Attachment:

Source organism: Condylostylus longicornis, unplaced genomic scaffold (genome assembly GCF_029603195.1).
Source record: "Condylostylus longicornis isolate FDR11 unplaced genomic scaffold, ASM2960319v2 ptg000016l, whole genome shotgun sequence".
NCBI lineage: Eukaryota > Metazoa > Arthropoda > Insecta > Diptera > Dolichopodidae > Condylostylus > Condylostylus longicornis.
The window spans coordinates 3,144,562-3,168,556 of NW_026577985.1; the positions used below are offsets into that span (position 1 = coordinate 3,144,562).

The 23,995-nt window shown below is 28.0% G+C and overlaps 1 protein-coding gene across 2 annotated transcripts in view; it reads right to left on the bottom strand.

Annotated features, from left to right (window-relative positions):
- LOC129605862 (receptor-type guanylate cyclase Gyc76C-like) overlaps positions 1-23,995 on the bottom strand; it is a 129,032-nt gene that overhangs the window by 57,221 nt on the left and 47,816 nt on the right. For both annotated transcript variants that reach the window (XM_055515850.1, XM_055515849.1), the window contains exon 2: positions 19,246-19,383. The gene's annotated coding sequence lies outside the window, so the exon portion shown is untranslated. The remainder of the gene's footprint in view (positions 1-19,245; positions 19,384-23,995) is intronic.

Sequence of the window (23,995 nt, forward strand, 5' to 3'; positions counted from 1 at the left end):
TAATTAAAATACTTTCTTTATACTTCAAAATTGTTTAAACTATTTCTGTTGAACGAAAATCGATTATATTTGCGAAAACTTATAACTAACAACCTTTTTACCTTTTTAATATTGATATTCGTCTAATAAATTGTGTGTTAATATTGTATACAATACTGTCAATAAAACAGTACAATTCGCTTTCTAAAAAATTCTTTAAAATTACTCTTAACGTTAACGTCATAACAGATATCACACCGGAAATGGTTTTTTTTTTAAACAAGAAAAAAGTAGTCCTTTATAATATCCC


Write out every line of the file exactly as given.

Source organism: Condylostylus longicornis, unplaced genomic scaffold (genome assembly GCF_029603195.1).
Source record: "Condylostylus longicornis isolate FDR11 unplaced genomic scaffold, ASM2960319v2 ptg000016l, whole genome shotgun sequence".
NCBI lineage: Eukaryota > Metazoa > Arthropoda > Insecta > Diptera > Dolichopodidae > Condylostylus > Condylostylus longicornis.
The window spans coordinates 3,144,562-3,168,556 of NW_026577985.1; the positions used below are offsets into that span (position 1 = coordinate 3,144,562).

The 23,995-nt window shown below is 28.0% G+C and overlaps 1 protein-coding gene across 2 annotated transcripts in view; it reads right to left on the bottom strand.

Annotated features, from left to right (window-relative positions):
- LOC129605862 (receptor-type guanylate cyclase Gyc76C-like) overlaps positions 1-23,995 on the bottom strand; it is a 129,032-nt gene that overhangs the window by 57,221 nt on the left and 47,816 nt on the right. For both annotated transcript variants that reach the window (XM_055515850.1, XM_055515849.1), the window contains exon 2: positions 19,246-19,383. The gene's annotated coding sequence lies outside the window, so the exon portion shown is untranslated. The remainder of the gene's footprint in view (positions 1-19,245; positions 19,384-23,995) is intronic.

Sequence of the window (23,995 nt, forward strand, 5' to 3'; positions counted from 1 at the left end):
TAATTAAAATACTTTCTTTATACTTCAAAATTGTTTAAACTATTTCTGTTGAACGAAAATCGATTATATTTGCGAAAACTTATAACTAACAACCTTTTTACCTTTTTAATATTGATATTCGTCTAATAAATTGTGTGTTAATATTGTATACAATACTGTCAATAAAACAGTACAATTCGCTTTCTAAAAAATTCTTTAAAATTACTCTTAACGTTAACGTCATAACAGATATCACACCGGAAATGGTTTTTTTTTTAAACAAGAAAAAAGTAGTCCTTTATAATATCCC